10 Ways to make your Christmas less stressful
5 Hacks to beat the holiday rush
7 Amazing presents under $100
8 Tips to survive Christmas travel
I read all these headlines and can't help but wonder: is this what Christmas is all about? Why has it become a holiday in which we hunt for deals and elbow fellow shoppers in our rush to get the perfect present?
I remember celebrating Christmas growing up, but I can barely remember a few of the presents that I received.
I remember that my parents used to decorate the Christmas tree while I was asleep. When I was a baby, up until the age 5 I think, it was Santa that brought the Christmas tree together with the presents on December 24th. I thought Santa was a pretty cool dude, because we lived on the fourth floor and he would fly up to the window (always the window!), come inside without a noise and put the Christmas tree on a cabinet. We would always have a short tree because the apartment was so small but I thought it was the most beautiful tree in the world.
I remember that we didn't take down the tree until my birthday, way into January. It would be all dry and shedding needles, but it had to stay up. It was a family tradition.
I remember how Santa always brought some oranges and bananas, which were so hard to find back then. My mom would spread them on newspapers on top of the wardrobe because they needed to ripen. I remember chocolate bars being wrapped in paper, not in plastic. We used to hang chocolate candy in the tree and I used to steal the candy from inside and leave the wrapper on, then puff it out a bit to create the illusion that there was still candy inside.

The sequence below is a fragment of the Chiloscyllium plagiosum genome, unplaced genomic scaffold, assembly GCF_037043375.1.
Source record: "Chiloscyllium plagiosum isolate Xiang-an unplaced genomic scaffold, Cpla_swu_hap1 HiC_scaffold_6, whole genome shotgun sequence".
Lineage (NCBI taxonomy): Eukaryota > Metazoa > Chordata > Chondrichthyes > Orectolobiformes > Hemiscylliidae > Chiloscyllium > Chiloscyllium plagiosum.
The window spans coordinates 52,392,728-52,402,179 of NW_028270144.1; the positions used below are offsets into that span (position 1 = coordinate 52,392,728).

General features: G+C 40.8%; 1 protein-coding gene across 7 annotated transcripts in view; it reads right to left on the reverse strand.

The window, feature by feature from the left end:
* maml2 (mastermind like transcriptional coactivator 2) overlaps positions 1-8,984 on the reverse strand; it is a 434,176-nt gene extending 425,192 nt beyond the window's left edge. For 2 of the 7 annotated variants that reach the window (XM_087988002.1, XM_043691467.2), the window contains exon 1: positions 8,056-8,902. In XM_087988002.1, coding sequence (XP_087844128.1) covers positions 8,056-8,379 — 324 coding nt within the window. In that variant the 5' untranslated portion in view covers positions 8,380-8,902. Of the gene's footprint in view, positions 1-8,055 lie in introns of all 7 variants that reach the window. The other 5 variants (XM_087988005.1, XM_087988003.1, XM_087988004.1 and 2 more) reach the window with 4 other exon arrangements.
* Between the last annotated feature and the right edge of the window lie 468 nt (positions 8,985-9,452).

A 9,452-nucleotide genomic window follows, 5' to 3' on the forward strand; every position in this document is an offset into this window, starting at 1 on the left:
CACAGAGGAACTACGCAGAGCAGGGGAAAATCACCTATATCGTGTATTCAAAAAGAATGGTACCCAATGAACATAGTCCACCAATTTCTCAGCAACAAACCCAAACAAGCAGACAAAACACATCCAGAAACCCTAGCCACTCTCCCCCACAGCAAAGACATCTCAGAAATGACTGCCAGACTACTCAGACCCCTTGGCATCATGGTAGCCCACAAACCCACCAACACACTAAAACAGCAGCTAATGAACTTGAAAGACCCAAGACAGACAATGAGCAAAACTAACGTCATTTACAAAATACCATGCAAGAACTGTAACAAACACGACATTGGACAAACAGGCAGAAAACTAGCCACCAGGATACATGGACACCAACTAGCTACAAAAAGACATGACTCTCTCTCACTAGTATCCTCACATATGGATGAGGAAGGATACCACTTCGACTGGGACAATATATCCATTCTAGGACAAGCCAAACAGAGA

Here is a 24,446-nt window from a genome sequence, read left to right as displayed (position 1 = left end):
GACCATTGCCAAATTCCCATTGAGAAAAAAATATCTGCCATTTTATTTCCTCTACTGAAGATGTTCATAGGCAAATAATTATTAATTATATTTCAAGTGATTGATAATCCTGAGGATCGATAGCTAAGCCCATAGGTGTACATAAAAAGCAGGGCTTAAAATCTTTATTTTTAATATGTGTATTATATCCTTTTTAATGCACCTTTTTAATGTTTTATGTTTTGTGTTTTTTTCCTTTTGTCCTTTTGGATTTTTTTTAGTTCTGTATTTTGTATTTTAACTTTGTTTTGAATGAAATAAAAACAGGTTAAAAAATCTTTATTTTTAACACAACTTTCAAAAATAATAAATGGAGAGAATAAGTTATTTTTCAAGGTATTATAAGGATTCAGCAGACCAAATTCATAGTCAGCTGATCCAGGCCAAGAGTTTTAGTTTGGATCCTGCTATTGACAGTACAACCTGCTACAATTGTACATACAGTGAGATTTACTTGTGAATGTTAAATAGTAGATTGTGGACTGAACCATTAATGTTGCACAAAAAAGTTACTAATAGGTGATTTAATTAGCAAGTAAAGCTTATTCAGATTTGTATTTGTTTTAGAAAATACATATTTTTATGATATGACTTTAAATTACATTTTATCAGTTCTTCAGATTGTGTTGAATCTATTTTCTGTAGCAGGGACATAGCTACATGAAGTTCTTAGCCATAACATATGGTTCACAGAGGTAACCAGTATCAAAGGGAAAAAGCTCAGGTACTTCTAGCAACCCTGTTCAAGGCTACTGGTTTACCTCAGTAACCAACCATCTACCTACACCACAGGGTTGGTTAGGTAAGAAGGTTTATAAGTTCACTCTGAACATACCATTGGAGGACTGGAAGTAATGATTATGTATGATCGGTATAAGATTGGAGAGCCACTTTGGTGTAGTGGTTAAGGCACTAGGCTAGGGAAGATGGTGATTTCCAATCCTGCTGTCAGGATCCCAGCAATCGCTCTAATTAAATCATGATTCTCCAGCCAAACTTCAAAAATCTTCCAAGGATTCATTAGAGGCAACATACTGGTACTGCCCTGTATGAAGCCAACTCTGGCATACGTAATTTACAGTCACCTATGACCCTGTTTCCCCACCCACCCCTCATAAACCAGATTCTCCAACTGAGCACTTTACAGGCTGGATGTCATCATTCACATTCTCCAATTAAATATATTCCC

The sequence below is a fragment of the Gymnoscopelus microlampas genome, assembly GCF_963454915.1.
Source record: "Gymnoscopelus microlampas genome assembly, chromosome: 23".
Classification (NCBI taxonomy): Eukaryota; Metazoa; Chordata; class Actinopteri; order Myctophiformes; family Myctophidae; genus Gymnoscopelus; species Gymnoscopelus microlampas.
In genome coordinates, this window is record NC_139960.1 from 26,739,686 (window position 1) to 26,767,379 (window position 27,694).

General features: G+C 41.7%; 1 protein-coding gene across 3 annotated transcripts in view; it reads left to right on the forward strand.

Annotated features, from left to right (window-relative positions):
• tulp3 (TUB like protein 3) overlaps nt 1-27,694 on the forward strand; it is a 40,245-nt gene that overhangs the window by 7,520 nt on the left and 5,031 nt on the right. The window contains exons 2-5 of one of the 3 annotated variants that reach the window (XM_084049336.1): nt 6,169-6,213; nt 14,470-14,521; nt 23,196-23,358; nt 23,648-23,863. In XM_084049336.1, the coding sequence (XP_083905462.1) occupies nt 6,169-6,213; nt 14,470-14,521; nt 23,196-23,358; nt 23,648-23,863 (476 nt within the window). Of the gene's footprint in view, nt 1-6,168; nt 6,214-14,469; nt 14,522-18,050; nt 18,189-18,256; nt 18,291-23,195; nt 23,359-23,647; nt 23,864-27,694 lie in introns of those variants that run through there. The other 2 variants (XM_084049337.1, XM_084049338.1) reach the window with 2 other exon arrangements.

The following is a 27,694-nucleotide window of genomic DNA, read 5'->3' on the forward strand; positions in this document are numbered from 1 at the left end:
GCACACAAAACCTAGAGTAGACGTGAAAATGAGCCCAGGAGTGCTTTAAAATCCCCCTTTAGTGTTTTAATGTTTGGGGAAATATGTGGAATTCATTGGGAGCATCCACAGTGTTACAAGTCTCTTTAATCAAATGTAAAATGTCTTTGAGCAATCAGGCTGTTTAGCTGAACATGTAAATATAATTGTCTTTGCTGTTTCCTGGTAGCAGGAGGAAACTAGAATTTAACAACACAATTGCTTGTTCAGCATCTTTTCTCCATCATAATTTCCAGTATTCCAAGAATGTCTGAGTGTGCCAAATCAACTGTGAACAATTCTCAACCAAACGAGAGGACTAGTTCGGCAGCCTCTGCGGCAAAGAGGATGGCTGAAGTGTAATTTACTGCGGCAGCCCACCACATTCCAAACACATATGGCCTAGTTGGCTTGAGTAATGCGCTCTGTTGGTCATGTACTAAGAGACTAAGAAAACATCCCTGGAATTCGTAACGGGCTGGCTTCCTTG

I remember how my brother and I would fight over the proper way to decorate the tree. I remember his tantrums about the plastic snowflakes. It's funny now.We would listen to carols and my dad would insist that they're not foreign, but traditional. When all was done, we would strike funny poses for the camera using hats as props.
I remember the time we decided to take our first family picture in front of the Christmas tree and how my dad would fret to have it look perfect ("hug your brother!").
I remember the shows we put on at school for our parents and all the poems we had to learn. I can still recite some of them. I remember my mom's watery eyes when I would go in front on the class to recite my poem or play my part.
I remember the snow fights in the school yard and how we would come back from recess soaking wet. It was always "the boys" versus "the girls" and we each had a safe retreat place in opposite corners of the yard. I still remember the feeling of having snow rubbed all over my face.
I remember how happy we were when school was cancelled because of the heavy snow and how we would call each other to spread or confirm the news.
I remember the first time the city put up Christmas lights and how my dad took everyone on a car ride to look at them. And then again the next evening. And then again.
I remember when I got my first stocking, and I was so proud because it was "just like in the movies".
I remember when my brother and I plotted for an hour to throw the dog in a huge pile of snow and he swam out of it in 3 seconds.
I remember all the anticipation of Christmas lunches and the running to-and-fro to finish up the last touches while waiting for guests.
I remember when I wrote personalized limericks for all of my friends in college.
I remember when Sorina and I decided to watch You've Got Mail and eat popcorn sometime in December, as our yearly holiday tradition. We know the lines by heart and say them with Kathleen and Joe (F-O-X, Mr.152 insights into my soul!) One year we watched it in the summer and we felt so guilty.
I remember when my friend Andreea crafted a present for me and called it my Christmas juju. She made hand warmers and a clay decorations. She made a cute tag and there was glitter all over my hands but I loved it.
I remember Ana's post-Christmas wine parties and how much we laughed trying on masks.
I remember when Ana G and I walked all over town a few years ago and took pictures with all of the lights and stayed in the freezing cold just to listen to a carols concert.
I remember when Trevor had his first mulled wine here and I taught him how to say Merry Christmas in my language.
I don't remember the presents or how much they cost. I don't remember the grinches. And I certainly don't remember any stress.
Oh, and I also remember this: